Is your company constantly having to replace employees, especially in critical positions? Your company may be experiencing high employee turnover or a high number of old workers leaving your company in a span of a year.
Turnovers are not uncommon as employees come and go for many reasons. Some may leave the company because their contract has expired, retired, or the company is undergoing restructuring or layoffs. Others may leave voluntarily because they found a new career or are no longer happy with the company. But, if the number of employees leaving is high and constant, it may signify that something is wrong and affects your company if it is not resolved.
Here are the reasons why it is terrible to have a high employee turnover:
Lowers Employee Morale
High turnovers can affect the remaining employees’ morale, especially if the people leaving the company leave their tasks and responsibilities unfinished or unattended.
The remaining employees will be overworked since these tasks and responsibilities will be transferred to them, adding to their already challenging tasks. New employees will not escape this challenge as they will have to fill the void even though they are not experienced enough to handle their new assignments.
If the morale is low, it would be nearly impossible to attract new talent to fill up the gaps and keep those in the company already.
Another negative impact of high employee turnover is the low revenue the company can bring in. It is said that for every lost employee a company will have, it would lose thousands to replace them.
The reason for this loss is that the company will have to pay for hiring and training expenses and the loss of sales since the current employees cannot keep up with the demand from their customers. Loss of sales can also lead to a loss in customers if it is not resolved quickly.
If you need to pay a severance package, it will cost a lot of money, and it won’t have any returns on your expenses.
Poor Product Or Service Quality
Since there are fewer workers in the company and some may be inexperienced in their tasks, high employee turnover can reduce the quality of your products and services. This problem can be costly for industries where customer satisfaction is vital, such as the F&B, entertainment and hotel industries.
While there can be remedies to compensate for the lack of employees, it can still give customers reasons to check other companies for similar products and services.
Reduced Returns For Investment
Even if you can sustain your expenses and do your best to get new customers, your investment won’t get the returns you are hoping for because you are losing old customers and referred customers due to your inexperienced staff and poor quality products and services. Even if you get new customers, there is a high possibility they won’t return.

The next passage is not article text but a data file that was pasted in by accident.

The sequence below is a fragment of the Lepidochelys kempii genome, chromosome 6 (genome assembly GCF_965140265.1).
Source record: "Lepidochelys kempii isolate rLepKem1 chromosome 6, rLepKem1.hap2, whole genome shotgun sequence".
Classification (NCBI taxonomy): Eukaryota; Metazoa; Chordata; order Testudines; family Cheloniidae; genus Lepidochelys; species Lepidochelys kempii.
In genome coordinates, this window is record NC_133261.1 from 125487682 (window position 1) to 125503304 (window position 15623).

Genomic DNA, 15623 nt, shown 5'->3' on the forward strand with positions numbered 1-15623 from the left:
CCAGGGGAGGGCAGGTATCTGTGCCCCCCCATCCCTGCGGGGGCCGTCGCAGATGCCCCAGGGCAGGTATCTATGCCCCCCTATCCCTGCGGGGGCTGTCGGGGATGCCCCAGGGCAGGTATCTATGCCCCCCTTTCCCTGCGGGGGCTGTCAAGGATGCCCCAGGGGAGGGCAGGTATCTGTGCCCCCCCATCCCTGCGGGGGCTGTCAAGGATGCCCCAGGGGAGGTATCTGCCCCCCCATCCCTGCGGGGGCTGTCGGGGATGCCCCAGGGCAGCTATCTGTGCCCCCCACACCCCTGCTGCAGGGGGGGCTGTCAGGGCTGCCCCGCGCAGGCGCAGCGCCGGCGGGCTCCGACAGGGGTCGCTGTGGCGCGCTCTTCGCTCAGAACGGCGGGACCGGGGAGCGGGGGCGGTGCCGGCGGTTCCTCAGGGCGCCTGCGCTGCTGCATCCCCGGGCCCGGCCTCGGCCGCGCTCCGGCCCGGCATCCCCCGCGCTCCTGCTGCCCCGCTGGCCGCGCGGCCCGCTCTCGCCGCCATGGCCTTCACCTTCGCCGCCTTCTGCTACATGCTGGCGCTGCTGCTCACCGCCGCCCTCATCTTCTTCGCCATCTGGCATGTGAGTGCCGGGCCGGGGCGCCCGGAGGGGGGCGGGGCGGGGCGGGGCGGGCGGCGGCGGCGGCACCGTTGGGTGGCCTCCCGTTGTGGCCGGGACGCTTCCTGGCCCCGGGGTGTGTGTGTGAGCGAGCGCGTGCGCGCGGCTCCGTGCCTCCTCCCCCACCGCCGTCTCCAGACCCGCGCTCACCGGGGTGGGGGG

If your company is experiencing high employee turnover, check your workspace from top to bottom to see what is causing the turnover. Once you see it, apply strategies to improve the situation, show your employees that you are doing your best to improve your workplace, and give them reasons to stay on board.
Prevention is better than cure! Here are some of the ways to retain and motivate your employees:
The best ways to motivate your employees
Why Peer Recognition is Important at Work
How Can Companies Make Employees Feel Valued
Can’t get enough of MiddleMe? You can find me sharing my thoughts here as well:
6 Comments Add yours
a very good read that should add more reasons over time and be highlighted in why we need unions and better places to work.
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“If the number of employees leaving is high and constant, it may signify that something is wrong and affects your company if it is not resolved.”
I was a labour hire man working for two firms that had recently merged. Honestly, if you told me that they had sat down beforehand and said ‘Let’s make this THE MOST [DELETED] DISASTROUS MERGER THIS TOWN’S EVER SEEN!’ I would have no reason to disbelieve you. Instead of moving to new premises, they brought everything from Company B’s branches, of which there were several, into Company A’s warehouse. Which was already at capacity.
The mess in the warehouse kept me and a dozen or more men from the agency employed for a year and a half. But the real disaster was upstairs. Sales and admin people were quitting in frustration. The first wave of new arrivals didn’t know what they were in for and about half of them were gone within six months. The second wave of new arrivals had to learn from the remaining first wave who barely knew what to do themselves! Morale was down in the basement. Rumour had it that the company was being ground down so it could be sold to a rival.
Not to brag, but it was the other agency workers who kept it going down in the warehouse, handling orders and dispatch. I outlasted two warehouse managers!
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Reblogged this on Ned Hamson's Second Line View of the News.
I agree. High turnover limits the quality of employee work
You have hit the nail on the head with this post, Kally. It is crucial to understand what is causing the turnover and getting to the bottom of it all. Way back in the mists of time, I was responsible for the organisational development of a reasonable sized local government. The turnover at that time was in excess of 36%. Anyway, we developed a strategy that saw the turnover reduced to 12-16% inside 12 months. What we put in place around work/life balance, equity and professional development lasted over ten years and was considered industry leading at the time.
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I was once in a small company that have weekly turnover. Seriously, It was scary. I left after the first month. The high turnover was mainly due to micromanaging on an intense level by the owner.